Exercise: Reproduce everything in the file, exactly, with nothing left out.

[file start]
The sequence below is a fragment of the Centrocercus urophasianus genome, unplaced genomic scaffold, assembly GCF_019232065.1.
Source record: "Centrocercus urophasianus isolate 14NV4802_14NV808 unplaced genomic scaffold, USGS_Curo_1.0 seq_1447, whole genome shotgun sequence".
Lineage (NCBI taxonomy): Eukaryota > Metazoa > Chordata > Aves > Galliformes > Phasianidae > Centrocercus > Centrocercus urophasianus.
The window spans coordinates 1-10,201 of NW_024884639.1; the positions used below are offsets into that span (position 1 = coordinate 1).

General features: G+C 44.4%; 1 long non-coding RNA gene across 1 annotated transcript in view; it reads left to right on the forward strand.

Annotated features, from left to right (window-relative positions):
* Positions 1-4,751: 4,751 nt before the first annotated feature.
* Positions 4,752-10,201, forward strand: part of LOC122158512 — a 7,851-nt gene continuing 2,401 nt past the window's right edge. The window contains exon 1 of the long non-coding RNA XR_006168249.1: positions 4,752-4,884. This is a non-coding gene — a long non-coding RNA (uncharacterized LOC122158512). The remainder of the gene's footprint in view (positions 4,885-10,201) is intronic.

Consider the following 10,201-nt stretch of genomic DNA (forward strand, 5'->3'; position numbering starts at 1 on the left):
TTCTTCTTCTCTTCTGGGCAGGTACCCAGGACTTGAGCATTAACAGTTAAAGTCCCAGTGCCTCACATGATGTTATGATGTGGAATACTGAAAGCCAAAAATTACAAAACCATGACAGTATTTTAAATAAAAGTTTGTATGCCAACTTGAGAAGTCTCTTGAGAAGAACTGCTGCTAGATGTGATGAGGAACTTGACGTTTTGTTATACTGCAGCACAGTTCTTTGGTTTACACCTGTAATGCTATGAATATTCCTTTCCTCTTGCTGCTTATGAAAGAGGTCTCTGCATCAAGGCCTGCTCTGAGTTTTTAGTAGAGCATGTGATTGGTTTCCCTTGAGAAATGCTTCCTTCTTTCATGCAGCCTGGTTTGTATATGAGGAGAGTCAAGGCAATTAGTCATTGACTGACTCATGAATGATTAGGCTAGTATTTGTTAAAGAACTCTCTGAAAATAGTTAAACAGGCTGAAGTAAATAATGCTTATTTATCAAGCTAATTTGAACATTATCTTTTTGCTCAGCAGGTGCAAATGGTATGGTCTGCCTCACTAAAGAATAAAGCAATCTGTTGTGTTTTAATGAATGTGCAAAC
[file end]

The sequence below is a fragment of the Centrocercus urophasianus genome, unplaced genomic scaffold, assembly GCF_019232065.1.
Source record: "Centrocercus urophasianus isolate 14NV4802_14NV808 unplaced genomic scaffold, USGS_Curo_1.0 seq_1447, whole genome shotgun sequence".
Lineage (NCBI taxonomy): Eukaryota > Metazoa > Chordata > Aves > Galliformes > Phasianidae > Centrocercus > Centrocercus urophasianus.
The window spans coordinates 1-10,201 of NW_024884639.1; the positions used below are offsets into that span (position 1 = coordinate 1).

General features: G+C 44.4%; 1 long non-coding RNA gene across 1 annotated transcript in view; it reads left to right on the forward strand.

Annotated features, from left to right (window-relative positions):
* Positions 1-4,751: 4,751 nt before the first annotated feature.
* Positions 4,752-10,201, forward strand: part of LOC122158512 — a 7,851-nt gene continuing 2,401 nt past the window's right edge. The window contains exon 1 of the long non-coding RNA XR_006168249.1: positions 4,752-4,884. This is a non-coding gene — a long non-coding RNA (uncharacterized LOC122158512). The remainder of the gene's footprint in view (positions 4,885-10,201) is intronic.

Consider the following 10,201-nt stretch of genomic DNA (forward strand, 5'->3'; position numbering starts at 1 on the left):
TTCTTCTTCTCTTCTGGGCAGGTACCCAGGACTTGAGCATTAACAGTTAAAGTCCCAGTGCCTCACATGATGTTATGATGTGGAATACTGAAAGCCAAAAATTACAAAACCATGACAGTATTTTAAATAAAAGTTTGTATGCCAACTTGAGAAGTCTCTTGAGAAGAACTGCTGCTAGATGTGATGAGGAACTTGACGTTTTGTTATACTGCAGCACAGTTCTTTGGTTTACACCTGTAATGCTATGAATATTCCTTTCCTCTTGCTGCTTATGAAAGAGGTCTCTGCATCAAGGCCTGCTCTGAGTTTTTAGTAGAGCATGTGATTGGTTTCCCTTGAGAAATGCTTCCTTCTTTCATGCAGCCTGGTTTGTATATGAGGAGAGTCAAGGCAATTAGTCATTGACTGACTCATGAATGATTAGGCTAGTATTTGTTAAAGAACTCTCTGAAAATAGTTAAACAGGCTGAAGTAAATAATGCTTATTTATCAAGCTAATTTGAACATTATCTTTTTGCTCAGCAGGTGCAAATGGTATGGTCTGCCTCACTAAAGAATAAAGCAATCTGTTGTGTTTTAATGAATGTGCAAAC